what a mess!!!

if only i could submit my request, have it signed, returned so i can upload it.

i have the request file, just nowhere to submit it to, not even here it seems.

so it's as i feared, hopeless.

why can't things just be simple????

thanks for trying, anyway


There are options for that. It's a little bit gevoelig though, as Let's Encrypt is keen on promoting automatic certificate issuance and dislikes any option which requires manual intervention.

For example, as the Let's Encrypt certificates are just 90 days valid, you'd have to repeat the steps in your NAS at least every 90 days, but preferably sooner. That can get a little tiresome.

There are webbased clients on the internet. You'd need to look for one which enables you to upload CSRs. You'd also need a way to authorize your domain name. Normally that would be done by placing a specific file under a specific directory for Let's Encrypt to download and check. However, I'm not sure if that's possible with your NAS. So you could use the dns-01 challenge, which would require you to put a specific TXT DNS record under a specific subdomain (_acme-challenge).

You could check out which is an online ACME client. It requires you to do a few manual steps on your computer regarding the account keys et cetera (which is different from the certificate keys!). But by doing those steps manually, you're keeping control over your account to your self and not to a possibly malicious website.

There are NAS manufacturers with build-in Let's Encrypt clients. Unfortunately, yours isn't one of them it seems. Looks like Zyxel, correct?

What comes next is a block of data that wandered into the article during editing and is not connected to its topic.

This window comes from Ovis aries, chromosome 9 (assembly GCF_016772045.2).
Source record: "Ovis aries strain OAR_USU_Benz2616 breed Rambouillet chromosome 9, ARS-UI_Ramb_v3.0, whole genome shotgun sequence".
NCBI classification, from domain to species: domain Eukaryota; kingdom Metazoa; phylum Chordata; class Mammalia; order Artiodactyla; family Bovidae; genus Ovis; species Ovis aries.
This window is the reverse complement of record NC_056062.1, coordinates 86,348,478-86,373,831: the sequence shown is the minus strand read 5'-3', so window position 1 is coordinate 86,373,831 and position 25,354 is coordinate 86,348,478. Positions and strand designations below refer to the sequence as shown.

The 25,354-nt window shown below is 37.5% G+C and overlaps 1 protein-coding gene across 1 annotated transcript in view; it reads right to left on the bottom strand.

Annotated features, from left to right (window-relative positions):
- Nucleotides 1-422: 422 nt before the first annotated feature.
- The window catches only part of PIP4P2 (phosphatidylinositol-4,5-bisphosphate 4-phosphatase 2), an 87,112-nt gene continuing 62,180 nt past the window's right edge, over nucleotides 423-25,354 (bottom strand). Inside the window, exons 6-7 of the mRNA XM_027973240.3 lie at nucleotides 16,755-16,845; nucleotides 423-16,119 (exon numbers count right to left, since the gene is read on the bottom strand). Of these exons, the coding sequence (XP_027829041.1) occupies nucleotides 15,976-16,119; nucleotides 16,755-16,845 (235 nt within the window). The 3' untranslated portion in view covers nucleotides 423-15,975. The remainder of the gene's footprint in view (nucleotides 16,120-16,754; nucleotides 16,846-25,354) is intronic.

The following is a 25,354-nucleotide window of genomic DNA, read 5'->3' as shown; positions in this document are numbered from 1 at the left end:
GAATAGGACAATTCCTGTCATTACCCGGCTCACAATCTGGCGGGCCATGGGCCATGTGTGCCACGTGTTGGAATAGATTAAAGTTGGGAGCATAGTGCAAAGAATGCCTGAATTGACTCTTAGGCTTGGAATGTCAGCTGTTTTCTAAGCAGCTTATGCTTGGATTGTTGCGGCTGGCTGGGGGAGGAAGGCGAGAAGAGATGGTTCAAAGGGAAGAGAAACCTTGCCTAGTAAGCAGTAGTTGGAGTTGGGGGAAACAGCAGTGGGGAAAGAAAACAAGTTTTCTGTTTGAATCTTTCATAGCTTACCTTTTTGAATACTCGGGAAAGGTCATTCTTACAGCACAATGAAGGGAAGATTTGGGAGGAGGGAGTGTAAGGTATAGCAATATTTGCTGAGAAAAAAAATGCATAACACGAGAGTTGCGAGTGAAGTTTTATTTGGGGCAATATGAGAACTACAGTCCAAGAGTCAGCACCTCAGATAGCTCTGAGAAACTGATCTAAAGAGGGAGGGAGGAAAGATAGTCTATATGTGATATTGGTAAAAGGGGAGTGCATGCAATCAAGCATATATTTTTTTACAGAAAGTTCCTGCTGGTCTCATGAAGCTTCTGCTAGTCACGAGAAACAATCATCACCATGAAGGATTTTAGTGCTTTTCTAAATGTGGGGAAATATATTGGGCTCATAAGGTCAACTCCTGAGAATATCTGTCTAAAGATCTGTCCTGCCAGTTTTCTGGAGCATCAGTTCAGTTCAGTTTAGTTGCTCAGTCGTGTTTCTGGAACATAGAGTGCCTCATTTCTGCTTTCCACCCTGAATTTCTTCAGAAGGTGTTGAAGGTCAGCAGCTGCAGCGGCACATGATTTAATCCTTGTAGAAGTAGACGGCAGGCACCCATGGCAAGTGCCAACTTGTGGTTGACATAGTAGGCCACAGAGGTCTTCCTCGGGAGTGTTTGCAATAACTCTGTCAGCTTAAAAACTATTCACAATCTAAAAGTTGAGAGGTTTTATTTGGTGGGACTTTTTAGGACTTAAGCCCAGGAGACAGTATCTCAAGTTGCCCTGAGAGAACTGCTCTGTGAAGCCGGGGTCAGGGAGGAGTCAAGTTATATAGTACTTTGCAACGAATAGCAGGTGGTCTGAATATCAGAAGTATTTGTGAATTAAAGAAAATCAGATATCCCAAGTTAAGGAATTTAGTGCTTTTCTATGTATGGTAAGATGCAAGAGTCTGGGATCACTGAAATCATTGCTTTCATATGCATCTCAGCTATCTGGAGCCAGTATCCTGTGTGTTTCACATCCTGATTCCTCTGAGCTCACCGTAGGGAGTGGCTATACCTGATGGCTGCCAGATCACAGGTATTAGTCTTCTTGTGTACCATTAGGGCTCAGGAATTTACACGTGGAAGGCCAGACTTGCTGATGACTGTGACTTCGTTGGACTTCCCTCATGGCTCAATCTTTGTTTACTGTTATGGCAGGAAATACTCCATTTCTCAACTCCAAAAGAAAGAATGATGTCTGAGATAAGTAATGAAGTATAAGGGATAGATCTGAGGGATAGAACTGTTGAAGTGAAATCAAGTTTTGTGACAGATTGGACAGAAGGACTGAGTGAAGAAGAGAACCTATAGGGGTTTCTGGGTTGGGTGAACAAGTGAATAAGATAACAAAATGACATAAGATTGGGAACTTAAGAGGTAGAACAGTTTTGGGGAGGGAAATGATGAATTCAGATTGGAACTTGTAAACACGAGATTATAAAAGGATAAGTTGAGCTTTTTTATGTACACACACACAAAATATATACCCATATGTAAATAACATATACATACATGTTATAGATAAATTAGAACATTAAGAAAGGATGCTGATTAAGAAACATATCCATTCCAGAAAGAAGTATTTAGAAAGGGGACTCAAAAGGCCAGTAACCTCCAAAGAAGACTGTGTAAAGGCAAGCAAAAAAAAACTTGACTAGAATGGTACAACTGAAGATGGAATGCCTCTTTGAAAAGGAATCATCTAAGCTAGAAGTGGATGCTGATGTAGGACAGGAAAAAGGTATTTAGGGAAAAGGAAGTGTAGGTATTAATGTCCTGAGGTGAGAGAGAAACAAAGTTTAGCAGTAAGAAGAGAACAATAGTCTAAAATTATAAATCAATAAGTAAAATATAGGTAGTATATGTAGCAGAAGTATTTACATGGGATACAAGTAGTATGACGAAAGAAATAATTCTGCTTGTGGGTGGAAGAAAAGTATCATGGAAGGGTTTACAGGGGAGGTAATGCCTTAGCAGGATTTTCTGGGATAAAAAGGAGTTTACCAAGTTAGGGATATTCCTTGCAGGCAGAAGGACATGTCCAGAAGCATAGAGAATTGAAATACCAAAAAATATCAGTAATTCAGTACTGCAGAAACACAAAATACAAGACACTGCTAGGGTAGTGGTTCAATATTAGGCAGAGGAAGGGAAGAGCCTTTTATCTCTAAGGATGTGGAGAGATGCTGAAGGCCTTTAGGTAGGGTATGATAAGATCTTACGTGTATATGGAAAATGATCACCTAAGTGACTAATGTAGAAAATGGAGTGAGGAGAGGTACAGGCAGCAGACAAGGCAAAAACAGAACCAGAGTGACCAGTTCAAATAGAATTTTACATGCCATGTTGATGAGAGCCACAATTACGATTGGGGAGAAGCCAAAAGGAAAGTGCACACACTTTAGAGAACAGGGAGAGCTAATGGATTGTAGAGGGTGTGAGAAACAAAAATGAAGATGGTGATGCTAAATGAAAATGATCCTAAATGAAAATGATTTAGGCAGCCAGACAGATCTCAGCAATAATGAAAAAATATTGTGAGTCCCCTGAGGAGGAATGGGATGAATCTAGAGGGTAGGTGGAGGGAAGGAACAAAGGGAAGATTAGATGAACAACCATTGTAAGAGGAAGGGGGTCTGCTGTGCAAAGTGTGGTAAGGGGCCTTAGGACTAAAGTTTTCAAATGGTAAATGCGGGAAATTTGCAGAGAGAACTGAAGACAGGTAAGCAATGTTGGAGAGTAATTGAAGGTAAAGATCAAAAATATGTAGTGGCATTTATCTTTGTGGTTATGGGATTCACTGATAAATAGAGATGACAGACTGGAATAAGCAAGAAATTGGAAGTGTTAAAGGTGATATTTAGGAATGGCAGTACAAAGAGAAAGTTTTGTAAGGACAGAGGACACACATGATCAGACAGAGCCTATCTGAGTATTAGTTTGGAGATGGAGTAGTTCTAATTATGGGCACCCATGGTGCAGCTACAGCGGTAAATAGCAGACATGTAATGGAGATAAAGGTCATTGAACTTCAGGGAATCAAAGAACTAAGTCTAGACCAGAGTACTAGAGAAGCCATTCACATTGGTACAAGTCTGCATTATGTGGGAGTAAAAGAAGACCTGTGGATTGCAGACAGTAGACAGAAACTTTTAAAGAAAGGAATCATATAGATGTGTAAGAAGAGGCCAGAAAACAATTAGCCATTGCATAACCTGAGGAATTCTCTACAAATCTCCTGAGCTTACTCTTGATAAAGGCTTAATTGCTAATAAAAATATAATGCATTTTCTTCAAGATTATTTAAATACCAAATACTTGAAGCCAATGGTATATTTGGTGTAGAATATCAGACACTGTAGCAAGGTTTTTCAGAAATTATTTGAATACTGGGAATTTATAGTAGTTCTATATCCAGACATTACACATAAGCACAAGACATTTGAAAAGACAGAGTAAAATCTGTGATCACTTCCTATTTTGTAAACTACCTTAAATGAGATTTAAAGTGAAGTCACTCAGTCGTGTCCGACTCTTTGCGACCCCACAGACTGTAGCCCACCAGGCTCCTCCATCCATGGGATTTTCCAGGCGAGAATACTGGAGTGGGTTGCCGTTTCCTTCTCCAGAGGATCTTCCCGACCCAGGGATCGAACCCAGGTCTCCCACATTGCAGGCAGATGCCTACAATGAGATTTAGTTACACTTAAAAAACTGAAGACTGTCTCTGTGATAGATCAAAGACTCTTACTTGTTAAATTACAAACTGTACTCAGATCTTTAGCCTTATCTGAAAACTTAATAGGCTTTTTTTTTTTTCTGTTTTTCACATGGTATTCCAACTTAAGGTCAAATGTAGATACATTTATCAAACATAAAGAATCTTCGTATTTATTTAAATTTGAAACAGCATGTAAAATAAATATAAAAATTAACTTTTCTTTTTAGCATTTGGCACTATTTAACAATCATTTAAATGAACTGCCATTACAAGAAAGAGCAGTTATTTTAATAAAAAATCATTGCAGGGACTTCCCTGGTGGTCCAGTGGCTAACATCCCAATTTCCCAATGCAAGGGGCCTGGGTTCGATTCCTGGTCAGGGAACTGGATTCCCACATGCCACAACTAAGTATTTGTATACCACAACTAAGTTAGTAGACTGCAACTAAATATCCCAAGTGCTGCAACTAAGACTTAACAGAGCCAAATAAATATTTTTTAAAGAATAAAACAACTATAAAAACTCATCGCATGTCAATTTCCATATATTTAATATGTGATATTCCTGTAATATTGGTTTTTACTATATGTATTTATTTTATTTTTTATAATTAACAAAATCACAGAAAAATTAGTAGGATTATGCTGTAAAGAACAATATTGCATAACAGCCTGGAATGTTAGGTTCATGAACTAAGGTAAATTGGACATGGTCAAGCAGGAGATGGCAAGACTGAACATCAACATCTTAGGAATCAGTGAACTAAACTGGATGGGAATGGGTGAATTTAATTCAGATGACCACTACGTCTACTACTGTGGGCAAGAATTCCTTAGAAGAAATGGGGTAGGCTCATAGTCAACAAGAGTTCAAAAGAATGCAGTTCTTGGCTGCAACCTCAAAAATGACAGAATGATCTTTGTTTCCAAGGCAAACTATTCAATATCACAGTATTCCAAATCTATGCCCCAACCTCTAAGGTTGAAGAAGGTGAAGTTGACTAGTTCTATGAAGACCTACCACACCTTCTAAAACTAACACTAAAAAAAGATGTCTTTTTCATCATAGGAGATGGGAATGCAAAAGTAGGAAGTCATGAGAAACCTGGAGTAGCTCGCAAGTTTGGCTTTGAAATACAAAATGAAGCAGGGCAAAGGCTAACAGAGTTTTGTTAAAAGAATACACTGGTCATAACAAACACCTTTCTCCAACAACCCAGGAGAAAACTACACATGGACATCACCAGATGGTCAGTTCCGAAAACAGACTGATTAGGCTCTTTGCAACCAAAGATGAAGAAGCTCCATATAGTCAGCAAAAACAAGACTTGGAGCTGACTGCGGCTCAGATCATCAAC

yes, it's Zyxel NAS.

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Zyxel has a guide online:

It uses certbot as the ACME client and SFTP for the installation of the certificate. Doesn't really help IMHO: certbot needs to be ran manually as does the SFTP uploading steps. No real difference to any other client or the webbased uploading of the certificate.

I'm curious: why do you want a certificate for your NAS? It's not really required.. And personally, I wouldn't want my NAS to be publically accessible on the internet: I don't trust those guys and girls at Zyxel or any other company of NASses enough with regard to timely security updates.


There are many ACME clients that can submit the CSR your NAS system generates.

The problem is that Certificate Authorities require validation before they can sign your request, and using the Certificate is more complex than you may realize.

In order to sign your CSR, LetsEncrypt will need you to complete a HTTP-01 or DNS-01 validation. Both of these validations require many steps the various ACME clients automate.

A CA with Trusted Roots will generally only be able to issue Certificates for names on the public internet.

  • Validation typically requires asserting ownership of the domain name on HTTP port 80, or modifying DNS records
  • Usage requires public or local DNS pointing to the machine the certificate is on.

To get a Trusted certificate, from LetsEncrypt or elsewhere, you're going to have to configure a bit of DNS and possibly a webserver.

The other option is to use a self-signed certificate and importing that into your browser/operating system as a trusted. That is possibly a better option in your situtation.


Or just use HTTP, assuming your internal network is secure?

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I have multiple devices & apps which require HTTPS connections to the endpoint, even if the endpoint is on a secured LAN.

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it's just to basically secure the web-ui of the nas. that is why i would like to have a certificate.